This is not to suggest that positive strides toward promoting a child’s social and emotional development through the use of technology and media have not been demonstrated in the literature: approximately seventy percent of the coded entries provided descriptions of children’s social-emotional interactions and responses, but did so without an explicit focus on those developmental domains. In other words, children may be engaged in social interactions with emotional responses while utilizing technology or interactive media, but these are not engineered foci of the research or practice described in the literature.

Given this, we offer 4 tips for practitioners to encourage social and emotional development while engaging with technology and interactive media:

If you’re interested in reading more about the research and practice from which these tips arose here is the reference list:

Bird, J., & Edwards, S. (2015). Children learning to use technologies through play: A Digital Play Framework: Children learning to use technologies through play. British Journal of Educational Technology, 46(6), 1149–1160. DOI: 10.1111/bjet.12191

Blackwell, C. (2015). Technology use in early childhood education: Investigating teacher access and attitudes toward technology and the effect of iPads on student achievement (Doctoral Dissertation). Northwestern University.

Coggin, L. S., Wohlwend, K. E., Buchholz, B. A., Wessel-Powell, C., & Husbye, N. (2014). Expanding early childhood literacy curriculum through play-based film-making and popular media. In C. Felderman (Ed.), Perspectives and provocations on early childhood education (Vol. 3). IAP Publishing.

Edwards, S., & Bird, J. (2015). Observing and assessing young children’s digital play in the early years: Using the Digital Play Framework. Journal of Early Childhood Research. DOI: 10.1177/1476718X15579746

Marsh, J., Plowman, L., Bishop, J. C., Lahmar, J., Scott, F., Davenport, A., … Robinson, P. (2015). Exploring play and creativity in preschoolers’ use of apps: Final project report. Retrieved from http://www.techandplay.org/reports/TAP_Final_Report.pdf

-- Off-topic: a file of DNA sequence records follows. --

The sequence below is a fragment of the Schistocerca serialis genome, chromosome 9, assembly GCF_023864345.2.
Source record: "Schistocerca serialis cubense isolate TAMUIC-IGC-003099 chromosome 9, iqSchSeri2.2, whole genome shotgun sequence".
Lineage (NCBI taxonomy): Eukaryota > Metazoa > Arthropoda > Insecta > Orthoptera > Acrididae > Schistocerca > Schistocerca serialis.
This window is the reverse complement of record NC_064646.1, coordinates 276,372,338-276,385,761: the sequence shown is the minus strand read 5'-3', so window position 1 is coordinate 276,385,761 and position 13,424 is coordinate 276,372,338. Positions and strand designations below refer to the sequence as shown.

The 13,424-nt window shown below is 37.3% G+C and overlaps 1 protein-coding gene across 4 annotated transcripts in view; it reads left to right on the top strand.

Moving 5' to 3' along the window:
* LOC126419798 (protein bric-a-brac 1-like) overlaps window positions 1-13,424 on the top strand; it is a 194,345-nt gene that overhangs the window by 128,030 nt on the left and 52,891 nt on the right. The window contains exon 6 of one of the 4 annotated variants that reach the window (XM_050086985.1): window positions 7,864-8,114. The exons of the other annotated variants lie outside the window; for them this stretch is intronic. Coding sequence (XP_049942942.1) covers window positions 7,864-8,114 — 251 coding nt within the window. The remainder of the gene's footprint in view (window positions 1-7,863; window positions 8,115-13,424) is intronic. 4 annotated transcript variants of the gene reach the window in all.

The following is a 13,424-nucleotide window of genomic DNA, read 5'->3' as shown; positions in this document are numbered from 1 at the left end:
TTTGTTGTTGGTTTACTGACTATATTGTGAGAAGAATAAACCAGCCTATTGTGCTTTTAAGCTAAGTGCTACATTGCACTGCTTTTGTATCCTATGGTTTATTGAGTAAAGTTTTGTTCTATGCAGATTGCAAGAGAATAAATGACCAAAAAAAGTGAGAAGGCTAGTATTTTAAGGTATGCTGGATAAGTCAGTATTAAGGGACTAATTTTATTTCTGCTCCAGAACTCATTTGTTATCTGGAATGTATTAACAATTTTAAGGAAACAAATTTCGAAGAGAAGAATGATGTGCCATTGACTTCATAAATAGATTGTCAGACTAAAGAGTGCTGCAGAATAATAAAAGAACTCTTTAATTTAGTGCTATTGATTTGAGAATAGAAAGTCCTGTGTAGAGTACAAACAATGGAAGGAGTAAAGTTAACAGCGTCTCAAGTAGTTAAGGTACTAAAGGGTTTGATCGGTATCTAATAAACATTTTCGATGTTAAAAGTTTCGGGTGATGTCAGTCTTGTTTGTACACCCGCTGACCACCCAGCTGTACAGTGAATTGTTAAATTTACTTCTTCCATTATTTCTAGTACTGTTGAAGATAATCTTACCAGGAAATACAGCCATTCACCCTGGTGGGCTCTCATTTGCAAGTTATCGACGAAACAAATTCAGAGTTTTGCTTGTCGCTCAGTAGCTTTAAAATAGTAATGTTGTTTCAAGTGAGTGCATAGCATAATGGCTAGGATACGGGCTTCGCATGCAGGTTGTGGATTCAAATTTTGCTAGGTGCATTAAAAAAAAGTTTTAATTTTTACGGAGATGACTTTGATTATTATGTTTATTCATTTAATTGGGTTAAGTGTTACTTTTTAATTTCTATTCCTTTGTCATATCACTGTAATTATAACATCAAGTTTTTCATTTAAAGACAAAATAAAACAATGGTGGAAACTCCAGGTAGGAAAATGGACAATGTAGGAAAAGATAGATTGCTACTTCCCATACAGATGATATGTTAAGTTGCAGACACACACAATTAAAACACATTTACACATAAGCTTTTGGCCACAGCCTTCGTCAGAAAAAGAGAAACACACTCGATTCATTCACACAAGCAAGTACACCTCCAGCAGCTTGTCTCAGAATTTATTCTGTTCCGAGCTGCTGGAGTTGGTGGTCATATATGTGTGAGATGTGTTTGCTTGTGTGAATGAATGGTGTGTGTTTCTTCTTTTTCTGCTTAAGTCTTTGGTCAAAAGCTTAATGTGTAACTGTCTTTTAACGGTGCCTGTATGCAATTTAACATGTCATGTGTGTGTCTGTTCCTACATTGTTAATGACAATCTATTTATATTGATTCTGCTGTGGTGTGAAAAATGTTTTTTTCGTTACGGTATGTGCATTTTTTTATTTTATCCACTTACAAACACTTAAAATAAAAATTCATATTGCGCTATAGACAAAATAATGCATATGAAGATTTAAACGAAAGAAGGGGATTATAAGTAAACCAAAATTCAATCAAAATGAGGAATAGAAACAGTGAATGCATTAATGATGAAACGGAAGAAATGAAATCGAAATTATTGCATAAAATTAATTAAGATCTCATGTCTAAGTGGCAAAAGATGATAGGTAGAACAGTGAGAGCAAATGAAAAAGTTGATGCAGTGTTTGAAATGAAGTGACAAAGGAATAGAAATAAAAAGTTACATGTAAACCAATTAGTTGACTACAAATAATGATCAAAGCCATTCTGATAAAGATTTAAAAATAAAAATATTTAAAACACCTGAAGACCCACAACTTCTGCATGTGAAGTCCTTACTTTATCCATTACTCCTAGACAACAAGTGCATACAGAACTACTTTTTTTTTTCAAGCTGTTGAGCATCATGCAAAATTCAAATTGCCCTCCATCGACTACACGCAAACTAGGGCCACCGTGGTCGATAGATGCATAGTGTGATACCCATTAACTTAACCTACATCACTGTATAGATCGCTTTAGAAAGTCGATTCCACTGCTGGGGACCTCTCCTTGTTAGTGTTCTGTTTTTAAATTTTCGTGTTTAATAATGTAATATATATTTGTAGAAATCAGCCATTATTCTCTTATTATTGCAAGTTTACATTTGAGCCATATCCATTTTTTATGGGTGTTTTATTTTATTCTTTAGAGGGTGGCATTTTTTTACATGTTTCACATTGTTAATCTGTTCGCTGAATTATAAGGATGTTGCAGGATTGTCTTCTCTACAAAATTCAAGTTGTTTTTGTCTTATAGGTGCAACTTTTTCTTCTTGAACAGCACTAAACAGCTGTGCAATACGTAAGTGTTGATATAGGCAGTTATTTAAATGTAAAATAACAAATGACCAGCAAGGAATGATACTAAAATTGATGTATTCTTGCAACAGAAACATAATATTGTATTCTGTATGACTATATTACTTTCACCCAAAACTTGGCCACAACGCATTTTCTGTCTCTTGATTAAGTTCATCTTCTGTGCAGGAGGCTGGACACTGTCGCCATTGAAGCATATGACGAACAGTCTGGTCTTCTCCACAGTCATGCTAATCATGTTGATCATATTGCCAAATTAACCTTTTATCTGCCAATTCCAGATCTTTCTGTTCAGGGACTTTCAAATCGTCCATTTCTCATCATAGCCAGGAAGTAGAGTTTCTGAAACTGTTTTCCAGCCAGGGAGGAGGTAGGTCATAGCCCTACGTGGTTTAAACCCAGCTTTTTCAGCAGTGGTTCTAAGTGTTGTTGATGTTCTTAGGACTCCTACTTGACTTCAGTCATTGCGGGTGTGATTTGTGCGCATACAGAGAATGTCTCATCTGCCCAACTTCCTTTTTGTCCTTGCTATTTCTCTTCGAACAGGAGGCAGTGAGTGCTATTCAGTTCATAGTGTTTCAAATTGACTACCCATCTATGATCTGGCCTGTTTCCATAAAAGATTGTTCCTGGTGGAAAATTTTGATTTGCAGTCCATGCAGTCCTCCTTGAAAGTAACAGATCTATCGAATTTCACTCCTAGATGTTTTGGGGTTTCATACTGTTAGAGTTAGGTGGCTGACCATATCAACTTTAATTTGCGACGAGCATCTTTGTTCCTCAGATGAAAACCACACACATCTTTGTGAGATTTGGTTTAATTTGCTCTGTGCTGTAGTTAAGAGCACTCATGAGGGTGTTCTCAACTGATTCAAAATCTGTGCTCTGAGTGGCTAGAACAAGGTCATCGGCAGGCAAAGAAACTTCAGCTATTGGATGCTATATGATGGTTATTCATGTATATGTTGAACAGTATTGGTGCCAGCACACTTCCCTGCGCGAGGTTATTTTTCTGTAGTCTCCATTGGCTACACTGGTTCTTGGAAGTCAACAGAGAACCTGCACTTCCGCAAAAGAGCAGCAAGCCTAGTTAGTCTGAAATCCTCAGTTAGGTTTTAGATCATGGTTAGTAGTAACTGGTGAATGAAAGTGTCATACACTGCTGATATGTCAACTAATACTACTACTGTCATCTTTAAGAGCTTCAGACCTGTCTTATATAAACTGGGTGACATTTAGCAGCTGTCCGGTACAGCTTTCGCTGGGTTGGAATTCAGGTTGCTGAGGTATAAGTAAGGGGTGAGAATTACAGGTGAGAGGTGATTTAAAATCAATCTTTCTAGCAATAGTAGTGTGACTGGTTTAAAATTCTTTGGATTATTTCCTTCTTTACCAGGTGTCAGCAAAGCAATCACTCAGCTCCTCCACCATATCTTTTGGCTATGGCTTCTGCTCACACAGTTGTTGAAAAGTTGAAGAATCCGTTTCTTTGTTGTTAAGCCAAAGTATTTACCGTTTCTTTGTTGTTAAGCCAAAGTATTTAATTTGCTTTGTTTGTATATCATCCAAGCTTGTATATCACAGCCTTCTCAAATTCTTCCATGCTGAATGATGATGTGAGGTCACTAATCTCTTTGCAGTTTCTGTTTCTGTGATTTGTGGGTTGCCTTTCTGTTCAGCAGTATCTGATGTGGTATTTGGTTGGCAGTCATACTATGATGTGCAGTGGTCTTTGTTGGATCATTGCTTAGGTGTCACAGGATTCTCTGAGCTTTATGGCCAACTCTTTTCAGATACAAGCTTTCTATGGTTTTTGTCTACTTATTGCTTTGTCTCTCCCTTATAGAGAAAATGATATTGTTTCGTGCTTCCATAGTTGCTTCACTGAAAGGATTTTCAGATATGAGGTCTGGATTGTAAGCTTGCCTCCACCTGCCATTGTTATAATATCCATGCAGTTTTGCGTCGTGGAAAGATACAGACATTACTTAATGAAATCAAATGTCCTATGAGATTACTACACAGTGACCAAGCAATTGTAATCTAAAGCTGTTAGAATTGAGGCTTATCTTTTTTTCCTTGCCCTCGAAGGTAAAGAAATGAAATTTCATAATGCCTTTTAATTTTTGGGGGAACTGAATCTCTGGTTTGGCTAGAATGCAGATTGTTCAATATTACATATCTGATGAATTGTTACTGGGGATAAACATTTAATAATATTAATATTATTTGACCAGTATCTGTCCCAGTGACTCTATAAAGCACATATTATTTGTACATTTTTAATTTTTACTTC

Nikolayev, M. (2016). Improving preschoolers’ theory of mind skills with digital games: A training study (Doctoral Dissertation). George Mason University.

Richert, R. A., Robb, M. B., & Smith, E. I. (2011). Media as Social Partners: The Social Nature of Young Children’s Learning From Screen Media: Media as Social Partners. Child Development, 82(1), 82–95. DOI: 10.1111/j.1467-8624.2010.01542.x

Xin, J. F., & Sutman, F. X. (2011). Using the smart board in teaching social stories to students with autism. Teaching Exceptional Children, 43(4), 18–24.

Written by Katie Paciga, PhD, Associate Professor of Education at Columbia College Chicago and the 2015-17 Early Career Research Fellow, TEC Center and Fred Rogers Center. The Early Career Research Fellowship was supported by a grant from the Grable Foundation of Pittsburgh. Learn more about the Fred Rogers Center http://www.fredrogerscenter.org

October 18, 2017
What 5 Years of Research Tells Us Part 2: There May Be Some Benefits For Infants And Toddlers, Too
Research is connected to practice in this second blog post from Dr. Katie Paciga sharing what we know about young children, media and technology in the digital age. Read more →
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October 5, 2017
Tangible Tech Collection: Early Childhood Tangible Tech and Robotics Info Sheets
The TEC Center has a collection of over 40 tangible technology tools, including robotics. You can download our product info sheets that include early childhood development considerations. Read more →